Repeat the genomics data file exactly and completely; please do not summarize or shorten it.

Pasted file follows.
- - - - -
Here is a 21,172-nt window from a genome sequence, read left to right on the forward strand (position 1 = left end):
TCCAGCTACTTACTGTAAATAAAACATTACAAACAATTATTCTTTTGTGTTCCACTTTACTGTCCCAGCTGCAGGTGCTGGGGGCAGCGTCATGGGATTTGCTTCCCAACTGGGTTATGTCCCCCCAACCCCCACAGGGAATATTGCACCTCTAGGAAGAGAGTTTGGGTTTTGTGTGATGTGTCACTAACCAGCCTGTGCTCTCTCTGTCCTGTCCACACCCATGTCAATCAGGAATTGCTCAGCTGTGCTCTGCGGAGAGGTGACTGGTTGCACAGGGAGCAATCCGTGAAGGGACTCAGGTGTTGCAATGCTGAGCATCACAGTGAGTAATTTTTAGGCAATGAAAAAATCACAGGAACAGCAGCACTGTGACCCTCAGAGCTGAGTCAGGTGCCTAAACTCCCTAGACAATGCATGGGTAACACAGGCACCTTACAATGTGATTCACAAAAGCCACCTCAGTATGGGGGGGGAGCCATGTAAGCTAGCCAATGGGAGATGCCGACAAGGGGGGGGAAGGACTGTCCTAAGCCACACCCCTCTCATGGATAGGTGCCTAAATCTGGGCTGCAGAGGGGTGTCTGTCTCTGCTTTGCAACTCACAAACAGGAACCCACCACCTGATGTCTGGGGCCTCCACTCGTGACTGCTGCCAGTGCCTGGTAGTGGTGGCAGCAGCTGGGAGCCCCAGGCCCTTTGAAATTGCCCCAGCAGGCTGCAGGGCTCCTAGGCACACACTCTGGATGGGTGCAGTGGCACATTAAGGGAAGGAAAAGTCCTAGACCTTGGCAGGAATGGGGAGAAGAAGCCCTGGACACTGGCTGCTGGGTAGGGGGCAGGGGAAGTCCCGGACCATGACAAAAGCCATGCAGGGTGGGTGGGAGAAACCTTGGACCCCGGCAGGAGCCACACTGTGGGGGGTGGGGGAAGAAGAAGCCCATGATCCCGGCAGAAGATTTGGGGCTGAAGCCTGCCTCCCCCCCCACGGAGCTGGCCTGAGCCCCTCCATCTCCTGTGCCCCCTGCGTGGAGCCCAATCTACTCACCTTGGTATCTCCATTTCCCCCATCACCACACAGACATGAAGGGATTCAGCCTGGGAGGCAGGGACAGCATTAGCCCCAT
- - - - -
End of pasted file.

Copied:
Here is a 21,172-nt window from a genome sequence, read left to right on the forward strand (position 1 = left end):
TCCAGCTACTTACTGTAAATAAAACATTACAAACAATTATTCTTTTGTGTTCCACTTTACTGTCCCAGCTGCAGGTGCTGGGGGCAGCGTCATGGGATTTGCTTCCCAACTGGGTTATGTCCCCCCAACCCCCACAGGGAATATTGCACCTCTAGGAAGAGAGTTTGGGTTTTGTGTGATGTGTCACTAACCAGCCTGTGCTCTCTCTGTCCTGTCCACACCCATGTCAATCAGGAATTGCTCAGCTGTGCTCTGCGGAGAGGTGACTGGTTGCACAGGGAGCAATCCGTGAAGGGACTCAGGTGTTGCAATGCTGAGCATCACAGTGAGTAATTTTTAGGCAATGAAAAAATCACAGGAACAGCAGCACTGTGACCCTCAGAGCTGAGTCAGGTGCCTAAACTCCCTAGACAATGCATGGGTAACACAGGCACCTTACAATGTGATTCACAAAAGCCACCTCAGTATGGGGGGGGAGCCATGTAAGCTAGCCAATGGGAGATGCCGACAAGGGGGGGGAAGGACTGTCCTAAGCCACACCCCTCTCATGGATAGGTGCCTAAATCTGGGCTGCAGAGGGGTGTCTGTCTCTGCTTTGCAACTCACAAACAGGAACCCACCACCTGATGTCTGGGGCCTCCACTCGTGACTGCTGCCAGTGCCTGGTAGTGGTGGCAGCAGCTGGGAGCCCCAGGCCCTTTGAAATTGCCCCAGCAGGCTGCAGGGCTCCTAGGCACACACTCTGGATGGGTGCAGTGGCACATTAAGGGAAGGAAAAGTCCTAGACCTTGGCAGGAATGGGGAGAAGAAGCCCTGGACACTGGCTGCTGGGTAGGGGGCAGGGGAAGTCCCGGACCATGACAAAAGCCATGCAGGGTGGGTGGGAGAAACCTTGGACCCCGGCAGGAGCCACACTGTGGGGGGTGGGGGAAGAAGAAGCCCATGATCCCGGCAGAAGATTTGGGGCTGAAGCCTGCCTCCCCCCCCACGGAGCTGGCCTGAGCCCCTCCATCTCCTGTGCCCCCTGCGTGGAGCCCAATCTACTCACCTTGGTATCTCCATTTCCCCCATCACCACACAGACATGAAGGGATTCAGCCTGGGAGGCAGGGACAGCATTAGCCCCAT